In the first article in this two-part series, we leveled-up on AWS CDK fundamentals and built a CDK Stack that deploys a basic API Gateway + Lambda + DynamoDB API to receive orders from a (fake) ecommerce website. We deployed our code with the CDK CLI, made a call to our POST /checkout API endpoint and then… it broke.

In this article, we’re going to fix the API! We’ll also cover how two popular code management utilities, Lerna and Webpack, can be used to better manage the AWS CDK code used to deploy your back-end services. We’ll start where we left off in the first article and refactor the code in a few steps.

Better Code Organization With Lerna

Lerna makes managing large TypeScript/JavaScript codebases easier by helping you split your code into independently-maintainable packages within a single git repository. Many popular open-source projects, including Create React App, React Router, and Babel take advantage of Lerna to manage versioning and publication of packages to the NPM registry. FullStory uses Lerna to ensure a clean separation of concerns among our core app and recording code packages while also allowing us to easily run common commands across them.

While we’re certainly not working with a large codebase in our Reactshoppe API example, I’d still like to package the code up in a more meaningful way while working towards fixing our show-stopping bug.

We’ll do this in three steps:

  1. Install Lerna
  2. Move some files around
  3. Update references

Step 1 - Install Lerna

Run npx lerna init in our root project directory. Once done, you’ll see an empty “packages” directory and a lerna.json file. Next, we’re going to run npx lerna create [package name] --private for each of the following packages we want to create:

  • reactshoppe-database - the CDK Construct that creates our DynamoDB Order table
  • reactshoppe-api - the CDK Construct that creates our API Gateway and binds API endpoints to our Lambda functions
  • functions - the Lambda functions that handle API requests
  • stack - The CDK Stack that deploys the database, API Gateway, and Lambda functions

The lerna create command adds a little more cruft than I’d like for this example, so I’ve removed the __tests__ and lib directories and everything below the "main" field in the package.json file for each package. You can see the changes from installing Lerna and creating our four packages here.

Step 2 - Move Some Files Around

Let’s move the DynamoDB Construct, API Gateway Construct, AWS Lambda source code, and Stack definitions out of  ./lib and into their requisite package directories. There’s not much to this, but feel free to check out the results in this commit.

Our updated project structure looks like this:

Code is organized into 4 functional areas under the packages directory

Step 3 - Update References

Almost there! We need to update dependencies between packages to use the local Lerna-managed packages and update our code to reference package names rather than file paths.

Start by updating dependencies between packages. We’ve got a dependency in functions on reactshoppe-database and a pair of dependencies in stack on reactshoppe-api and reactshoppe-database. We can create these dependencies by invoking a few lerna add commands:

  • npx lerna add reactshoppe-database --scope=functions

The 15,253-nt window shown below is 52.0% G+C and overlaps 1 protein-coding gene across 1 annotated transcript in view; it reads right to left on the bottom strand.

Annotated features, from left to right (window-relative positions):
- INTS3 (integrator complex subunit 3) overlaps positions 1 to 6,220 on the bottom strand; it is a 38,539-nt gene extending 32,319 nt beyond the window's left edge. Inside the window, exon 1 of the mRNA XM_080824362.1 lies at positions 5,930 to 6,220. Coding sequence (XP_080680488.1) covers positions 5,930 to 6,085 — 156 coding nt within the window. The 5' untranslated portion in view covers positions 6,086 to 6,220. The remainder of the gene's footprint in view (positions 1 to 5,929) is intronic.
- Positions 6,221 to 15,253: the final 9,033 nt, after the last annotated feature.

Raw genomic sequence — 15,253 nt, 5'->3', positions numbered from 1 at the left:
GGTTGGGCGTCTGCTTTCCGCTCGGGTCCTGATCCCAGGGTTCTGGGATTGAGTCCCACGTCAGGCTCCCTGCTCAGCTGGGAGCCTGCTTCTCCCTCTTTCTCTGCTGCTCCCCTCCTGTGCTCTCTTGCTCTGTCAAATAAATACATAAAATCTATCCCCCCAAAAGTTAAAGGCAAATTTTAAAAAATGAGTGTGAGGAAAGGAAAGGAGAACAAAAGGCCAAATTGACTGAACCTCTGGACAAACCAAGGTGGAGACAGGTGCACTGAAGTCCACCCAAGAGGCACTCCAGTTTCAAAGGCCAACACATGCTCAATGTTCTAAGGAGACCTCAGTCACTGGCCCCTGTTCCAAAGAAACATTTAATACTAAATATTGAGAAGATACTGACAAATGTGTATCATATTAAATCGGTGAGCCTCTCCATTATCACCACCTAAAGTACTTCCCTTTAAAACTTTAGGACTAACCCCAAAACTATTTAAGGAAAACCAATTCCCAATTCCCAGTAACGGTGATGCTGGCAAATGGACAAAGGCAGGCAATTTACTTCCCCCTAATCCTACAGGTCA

• npx lerna add reactshoppe-api --scope=stack
  • npx lerna add reactshoppe-database --scope=stack

Lerna creates the appropriate symlinks in each packages’ respective node_modules directory and updates each package.json file. From now on, when we run npx lerna bootstrap, the dependencies between local packages will be linked. We can also update the references to these packages in our code to use the package name, without having to spell out the relative file path. Check out this commit to see the differences after package dependencies have been added via Lerna and this one for the requisite changes to references in the code.

The npx cdk deploy command will follow the symlinks created by Lerna when creating the Lambda deployment package that is uploaded to AWS. This ensures that all code is available to our Lambda function at runtime.

Now our bug is fixed! The reactshoppe-database module is available at runtime when the POST /checkout request is handled by our Lambda function. Further, our code is now nicely organized into packages that encapsulate the components of our API. But there’s still a little more optimization we can do...

Enter Webpack

Wepback is the workhorse bundler that JavaScript developers have been using for years to roll complex build-time dependency-graphs of file relationships into static assets that can be served up for web applications. It can also minify code, making for smaller overall bundle sizes in production systems. This is helpful when building Lambda deployment packages since large unbundled dependencies can have a negative impact on cold start times for node.js Lambda functions. We’ll use Webpack to both minify and bundle the Lambda function code.

After adding the following webpack.config.js file to packages/function

...we’ll update our npm scripts in package.json to include Webpack in the build process:

And finally we’ll update the reactshoppe-api Construct to point to the “entrypoint” file created by our Webpack configuration:

And we’re done! Check out some existing resources AWS has put together about Webpack implementations for AWS services.


The AWS CDK + Lerna + Webpack combined gives you a powerful set of tools to cleanly manage infrastructure and application logic. As we’ve seen here, this combo provides a particularly elegant approach to building serverless APIs hosted on AWS. Keep this in mind the next time you need to bang out a service for a proof of concept; you can work quickly while also building a solid foundation to scale your POC if it takes off.